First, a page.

# Background

# About the ISIC Archive

The International Skin Imaging Collaboration (ISIC) is an international effort to improve melanoma diagnosis, sponsored by the International Society for Digital Imaging of the Skin (ISDIS). The ISIC Archive contains the largest publicly available collection of quality controlled dermoscopic images of skin lesions.

Presently, the ISIC Archive contains over 13,000 dermoscopic images, which were collected from leading clinical centers internationally and acquired from a variety of devices within each center. Broad and international participation in image contribution is designed to insure a representative clinically relevant sample.

All incoming images to the ISIC Archive are screened for both privacy and quality assurance. Most images have associated clinical metadata, which has been vetted by recognized melanoma experts. A subset of the images have undergone annotation and markup by recognized skin cancer experts. These markups include dermoscopic features (i.e., global and focal morphologic elements in the image known to discriminate between types of skin lesions).

The software infrastructure of the ISIC Archive is built using the open-source Girder platform, and the source code for the Archive itself is freely available on GitHub.

# About Melanoma

Skin cancer is a major public health problem, with over 5,000,000 newly diagnosed cases in the United States every year. Melanoma is the deadliest form of skin cancer, responsible for an overwhelming majority of skin cancer deaths. In 2015, the global incidence of melanoma was estimated to be over 350,000 cases, with almost 60,000 deaths. Although the mortality is significant, when detected early, melanoma survival exceeds 95%.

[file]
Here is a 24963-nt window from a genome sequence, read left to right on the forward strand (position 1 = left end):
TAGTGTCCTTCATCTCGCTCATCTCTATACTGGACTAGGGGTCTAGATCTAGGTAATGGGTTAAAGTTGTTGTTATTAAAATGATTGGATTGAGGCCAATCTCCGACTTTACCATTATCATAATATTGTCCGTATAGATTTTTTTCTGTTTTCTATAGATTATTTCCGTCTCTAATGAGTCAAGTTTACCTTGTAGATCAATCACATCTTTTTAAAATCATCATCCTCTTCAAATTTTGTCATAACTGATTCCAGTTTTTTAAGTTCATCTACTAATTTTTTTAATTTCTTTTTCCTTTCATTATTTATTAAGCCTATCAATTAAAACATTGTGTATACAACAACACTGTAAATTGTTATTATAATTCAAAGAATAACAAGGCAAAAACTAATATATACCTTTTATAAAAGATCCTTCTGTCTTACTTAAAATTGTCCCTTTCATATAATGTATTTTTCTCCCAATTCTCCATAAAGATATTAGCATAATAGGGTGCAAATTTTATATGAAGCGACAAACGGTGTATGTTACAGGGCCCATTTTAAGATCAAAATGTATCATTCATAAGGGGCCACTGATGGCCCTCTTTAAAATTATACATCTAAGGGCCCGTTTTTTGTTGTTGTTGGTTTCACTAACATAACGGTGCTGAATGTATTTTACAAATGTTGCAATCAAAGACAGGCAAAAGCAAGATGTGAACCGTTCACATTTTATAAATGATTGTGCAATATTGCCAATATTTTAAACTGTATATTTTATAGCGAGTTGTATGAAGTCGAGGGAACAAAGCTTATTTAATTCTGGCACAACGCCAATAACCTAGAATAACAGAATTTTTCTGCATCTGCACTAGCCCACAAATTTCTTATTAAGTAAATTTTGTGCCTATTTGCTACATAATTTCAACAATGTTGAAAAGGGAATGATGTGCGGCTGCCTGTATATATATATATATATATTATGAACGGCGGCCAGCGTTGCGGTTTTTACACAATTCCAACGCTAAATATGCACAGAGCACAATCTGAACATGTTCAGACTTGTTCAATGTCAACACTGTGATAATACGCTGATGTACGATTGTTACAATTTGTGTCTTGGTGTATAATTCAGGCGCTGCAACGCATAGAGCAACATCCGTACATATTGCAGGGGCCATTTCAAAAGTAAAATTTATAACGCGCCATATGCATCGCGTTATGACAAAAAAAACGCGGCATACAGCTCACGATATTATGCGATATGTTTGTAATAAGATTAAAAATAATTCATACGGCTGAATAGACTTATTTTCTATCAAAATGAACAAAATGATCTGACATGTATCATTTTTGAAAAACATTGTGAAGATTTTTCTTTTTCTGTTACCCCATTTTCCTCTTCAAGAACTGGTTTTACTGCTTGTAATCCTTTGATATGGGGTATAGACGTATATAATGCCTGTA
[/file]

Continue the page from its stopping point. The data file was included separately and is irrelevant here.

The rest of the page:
# About Dermoscopy

As pigmented lesions occurring on the surface of the skin, melanoma is amenable to early detection by expert visual inspection. It is also amenable to automated detection with image analysis. Given the widespread availability of high-resolution cameras, algorithms that can improve our ability to screen and detect troublesome lesions can be of great value. As a result, many centers have begun their own research efforts on automated analysis. However, a centralized, coordinated, and comparative effort across institutions has yet to be implemented.

Dermoscopy is an imaging technique that eliminates the surface reflection of skin. By removing surface reflection, visualization of deeper levels of skin is enhanced. Prior research has shown that when used by expert dermatologists, dermoscopy provides improved diagnostic accuracy, in comparison to standard photography. As inexpensive consumer dermatoscope attachments for smart phones are beginning to reach the market, the opportunity for automated dermoscopic assessment algorithms to positively influence patient care increases.